Liverpool and the logic behind reinforcing foundations over making star signings

Few transfers but lots of activity and expenditure for the Reds nonetheless

Karl Matchett
Saturday 28 August 2021 15:33

“One of the more surprising strategies for longevity is actually to sacrifice some part of the object itself. We see this in nature where a lizard’s tail can break off when attacked, allowing the lizard to escape alive.” - Alexander Rose, How to build something that lasts 10,000 years

“That’s what we were always talking about – a season is like that, you constantly prepare a basis for the final weeks. We are now in the final weeks and there will be no interruption anymore, there will only be game after game after game. We created a wonderful base, now let’s use it.” - Jurgen Klopp, 2019

There is a link of sorts here between lizards and Liverpool, honest. The Reds are a week away from the transfer deadline having added a single new player to the first-team squad, Ibrahima Konate, and with the centre-back yet to feature in a competitive game.

On the face of it, it’s not a momentous move from the club to reel in last year’s champions Manchester City, who finished 17 points above the Reds, or indeed rivals Man United, who finished five above and have since added £115m duo Jadon Sancho and Raphael Varane.

Liverpool’s work has instead been consigned to the negotiating table with those already at the club: Trent Alexander-Arnold, Fabinho, Alisson Becker, Virgil van Dijk and Andy Robertson all signing new deals to remain at Anfield for the long haul. Mohamed Salah and captain Jordan Henderson are expected to follow suit too, all being well, likely increasing the Reds’ already-enormous salary outlay on a squad which has grown together and won together.

Renewal will be required at some stage, but it’s important to note the manager has always placed a huge emphasis on not focusing solely on the end point, but on what happens at the start of the journey: getting the house in order, then worrying about what’s possible later on.

That’s the base, the “wonderful base”, that the club want. Not just in terms of league results and position in the table, but on a more holistic viewing: the academy and first-team training complex, now together and ready to provide positives for years to come. Liverpool FC Women, aiming not just for promotion but their own permanent base too, enabling future growth and success. And Klopp’s squad in place to win major honours, not just for a season or two of full-tilt, all-or-nothing challenging, but a sustainable foundation of power to keep building from.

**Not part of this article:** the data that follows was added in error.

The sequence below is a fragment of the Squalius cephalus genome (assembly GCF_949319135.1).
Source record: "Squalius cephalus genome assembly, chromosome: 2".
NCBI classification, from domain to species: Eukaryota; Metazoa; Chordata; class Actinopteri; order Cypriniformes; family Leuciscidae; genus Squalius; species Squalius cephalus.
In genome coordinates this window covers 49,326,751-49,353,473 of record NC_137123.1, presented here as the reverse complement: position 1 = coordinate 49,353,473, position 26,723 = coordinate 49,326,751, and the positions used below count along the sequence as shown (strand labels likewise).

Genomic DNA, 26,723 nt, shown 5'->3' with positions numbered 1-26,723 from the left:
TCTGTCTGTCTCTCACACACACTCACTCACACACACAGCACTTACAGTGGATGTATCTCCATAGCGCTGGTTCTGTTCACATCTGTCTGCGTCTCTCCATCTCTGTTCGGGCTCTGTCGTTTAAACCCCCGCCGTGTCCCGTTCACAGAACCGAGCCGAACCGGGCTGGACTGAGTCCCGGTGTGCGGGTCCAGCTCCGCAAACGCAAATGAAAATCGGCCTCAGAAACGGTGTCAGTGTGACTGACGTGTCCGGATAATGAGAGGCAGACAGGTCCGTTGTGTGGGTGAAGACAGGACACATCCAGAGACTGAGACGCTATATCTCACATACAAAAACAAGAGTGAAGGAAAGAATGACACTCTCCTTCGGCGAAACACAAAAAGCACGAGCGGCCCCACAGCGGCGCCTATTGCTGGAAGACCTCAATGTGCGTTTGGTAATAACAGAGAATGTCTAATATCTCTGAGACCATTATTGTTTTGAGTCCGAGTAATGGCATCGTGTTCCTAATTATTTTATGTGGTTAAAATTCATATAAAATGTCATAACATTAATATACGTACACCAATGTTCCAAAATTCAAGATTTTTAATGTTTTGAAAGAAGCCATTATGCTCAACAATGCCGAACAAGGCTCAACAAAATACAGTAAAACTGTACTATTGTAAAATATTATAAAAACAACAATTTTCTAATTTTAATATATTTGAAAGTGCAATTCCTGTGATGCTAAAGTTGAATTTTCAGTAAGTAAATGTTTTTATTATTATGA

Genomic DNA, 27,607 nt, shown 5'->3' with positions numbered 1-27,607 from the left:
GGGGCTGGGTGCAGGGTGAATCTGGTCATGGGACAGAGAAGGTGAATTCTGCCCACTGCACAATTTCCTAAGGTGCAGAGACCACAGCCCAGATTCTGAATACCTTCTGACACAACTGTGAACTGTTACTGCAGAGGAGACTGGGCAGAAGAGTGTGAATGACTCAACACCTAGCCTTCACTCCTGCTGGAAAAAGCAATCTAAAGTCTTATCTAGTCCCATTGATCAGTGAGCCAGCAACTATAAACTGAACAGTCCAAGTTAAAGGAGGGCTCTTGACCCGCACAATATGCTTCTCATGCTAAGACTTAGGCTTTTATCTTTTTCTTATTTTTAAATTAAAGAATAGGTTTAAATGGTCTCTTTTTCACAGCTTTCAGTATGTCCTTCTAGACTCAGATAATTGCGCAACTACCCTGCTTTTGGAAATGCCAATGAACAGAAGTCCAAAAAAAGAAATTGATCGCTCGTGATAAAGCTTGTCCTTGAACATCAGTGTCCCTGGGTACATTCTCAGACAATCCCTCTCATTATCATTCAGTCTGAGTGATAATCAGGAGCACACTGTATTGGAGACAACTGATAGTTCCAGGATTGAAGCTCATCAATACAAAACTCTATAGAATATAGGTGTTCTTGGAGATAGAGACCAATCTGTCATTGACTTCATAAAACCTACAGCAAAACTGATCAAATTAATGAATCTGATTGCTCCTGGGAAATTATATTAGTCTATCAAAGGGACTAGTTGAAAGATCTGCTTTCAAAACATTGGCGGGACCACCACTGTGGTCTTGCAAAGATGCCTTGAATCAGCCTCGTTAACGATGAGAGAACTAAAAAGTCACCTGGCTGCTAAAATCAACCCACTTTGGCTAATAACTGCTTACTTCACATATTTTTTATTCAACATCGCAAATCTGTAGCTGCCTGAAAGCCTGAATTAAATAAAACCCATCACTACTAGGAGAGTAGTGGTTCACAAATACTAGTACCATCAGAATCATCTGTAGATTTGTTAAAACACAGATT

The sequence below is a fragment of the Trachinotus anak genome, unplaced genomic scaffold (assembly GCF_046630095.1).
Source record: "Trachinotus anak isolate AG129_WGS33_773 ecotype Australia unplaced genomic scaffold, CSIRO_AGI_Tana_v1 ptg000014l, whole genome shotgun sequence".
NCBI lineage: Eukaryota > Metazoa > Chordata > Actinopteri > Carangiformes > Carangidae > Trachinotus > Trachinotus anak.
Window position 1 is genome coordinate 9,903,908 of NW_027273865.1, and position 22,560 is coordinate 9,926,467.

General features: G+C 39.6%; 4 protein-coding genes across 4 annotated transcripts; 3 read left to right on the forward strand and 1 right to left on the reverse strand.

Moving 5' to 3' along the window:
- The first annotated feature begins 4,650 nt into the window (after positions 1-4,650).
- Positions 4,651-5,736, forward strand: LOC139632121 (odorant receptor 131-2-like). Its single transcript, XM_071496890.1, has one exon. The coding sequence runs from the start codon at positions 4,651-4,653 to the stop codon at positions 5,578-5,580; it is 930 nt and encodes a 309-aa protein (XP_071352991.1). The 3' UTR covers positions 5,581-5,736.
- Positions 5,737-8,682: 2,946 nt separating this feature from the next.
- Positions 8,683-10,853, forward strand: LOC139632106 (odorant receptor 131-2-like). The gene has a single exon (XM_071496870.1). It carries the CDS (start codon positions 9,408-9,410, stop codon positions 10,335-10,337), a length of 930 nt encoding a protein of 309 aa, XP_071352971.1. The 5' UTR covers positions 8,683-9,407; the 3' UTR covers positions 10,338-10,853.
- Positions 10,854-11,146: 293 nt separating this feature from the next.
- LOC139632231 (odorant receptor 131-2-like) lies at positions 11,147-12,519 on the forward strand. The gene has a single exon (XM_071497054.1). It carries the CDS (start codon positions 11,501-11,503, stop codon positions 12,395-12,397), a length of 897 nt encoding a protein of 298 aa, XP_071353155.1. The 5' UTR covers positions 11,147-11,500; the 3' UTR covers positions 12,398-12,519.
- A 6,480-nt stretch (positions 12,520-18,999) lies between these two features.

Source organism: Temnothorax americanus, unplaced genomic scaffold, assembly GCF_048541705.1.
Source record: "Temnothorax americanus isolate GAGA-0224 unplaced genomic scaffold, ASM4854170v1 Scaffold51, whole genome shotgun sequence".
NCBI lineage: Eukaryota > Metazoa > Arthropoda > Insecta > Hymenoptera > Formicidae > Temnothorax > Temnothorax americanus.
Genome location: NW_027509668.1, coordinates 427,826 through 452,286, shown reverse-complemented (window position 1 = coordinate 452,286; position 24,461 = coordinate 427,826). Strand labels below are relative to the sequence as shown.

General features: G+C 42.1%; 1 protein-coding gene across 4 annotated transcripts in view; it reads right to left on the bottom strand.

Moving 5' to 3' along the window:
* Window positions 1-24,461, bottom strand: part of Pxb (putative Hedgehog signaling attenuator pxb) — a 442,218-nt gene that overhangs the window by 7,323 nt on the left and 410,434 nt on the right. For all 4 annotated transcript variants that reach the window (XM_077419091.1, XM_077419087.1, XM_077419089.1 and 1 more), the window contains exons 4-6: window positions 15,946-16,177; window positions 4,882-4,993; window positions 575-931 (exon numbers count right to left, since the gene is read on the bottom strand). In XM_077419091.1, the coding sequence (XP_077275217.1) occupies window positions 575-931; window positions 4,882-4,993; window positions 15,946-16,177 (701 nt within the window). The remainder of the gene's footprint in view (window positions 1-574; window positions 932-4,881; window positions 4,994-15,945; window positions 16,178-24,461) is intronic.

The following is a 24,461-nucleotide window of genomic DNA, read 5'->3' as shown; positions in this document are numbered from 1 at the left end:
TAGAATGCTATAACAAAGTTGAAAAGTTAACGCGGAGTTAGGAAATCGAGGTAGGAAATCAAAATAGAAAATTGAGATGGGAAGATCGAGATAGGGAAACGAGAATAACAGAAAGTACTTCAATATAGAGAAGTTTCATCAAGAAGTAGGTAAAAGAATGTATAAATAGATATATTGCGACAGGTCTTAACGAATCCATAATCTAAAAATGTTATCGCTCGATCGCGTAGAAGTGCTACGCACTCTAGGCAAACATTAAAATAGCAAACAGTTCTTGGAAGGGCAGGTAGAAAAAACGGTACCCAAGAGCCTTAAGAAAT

Wind the clock back and it was rarely the case for the Anfield club.

Brendan Rodgers took them on a wild title chase, but the foundations of that team were as far from rock-solid as imaginable; it was a thrilling ride, but one built on a leaky defence and the brilliance of a couple in attack. None lasted all that long at the club.

Rafael Benitez’s almost-all-conquering side was better-constructed, and perhaps didn’t win as much as it deserved due to competing at a time when the likes of Chelsea and Manchester United were also among the very best in Europe, but an FA Cup, a title challenge and a European Cup - plus another final - wasn’t a shoddy return at all until financial mismanagement reared its head.

The idea this time around is for it to be far longer-lasting, and indeed more profitable on a silverware basis.

Signing new players is often a positive. And, for Liverpool, it will certainly be required in the coming seasons in several areas - but the work this summer is akin to opting for rebuilding the unconquerable Konigstein fortress turrets, rather than adding another conservatory to an expensive hotel.

The latter looks good, it makes the overall building bigger and sometimes it’s exactly what you need, but the former is much longer-lasting against all manner of challengers.

Of course, even a fortress changes its design, and even Konigstein had a notable escape from the inside.

Gini Wijnaldum, like Emre Can before him, is a rare example of an allowed departure when it no longer made sense to those running the club to compromise. Wijnaldum was a huge part of a very successful team, but the club deemed more worth in letting him go than retaining him above his perceived value - the ‘lizard’s tail’ if you will. Liverpool go on regardless, with every expectation of a replacement emerging in time and for a long time, even if not through an immediate, expensive acquisition.

They have their base, off the pitch and on it. The new contracts are as much a part of the silverware plan as the six points Klopp’s side have picked up so far - it just requires zooming out to appreciate it.

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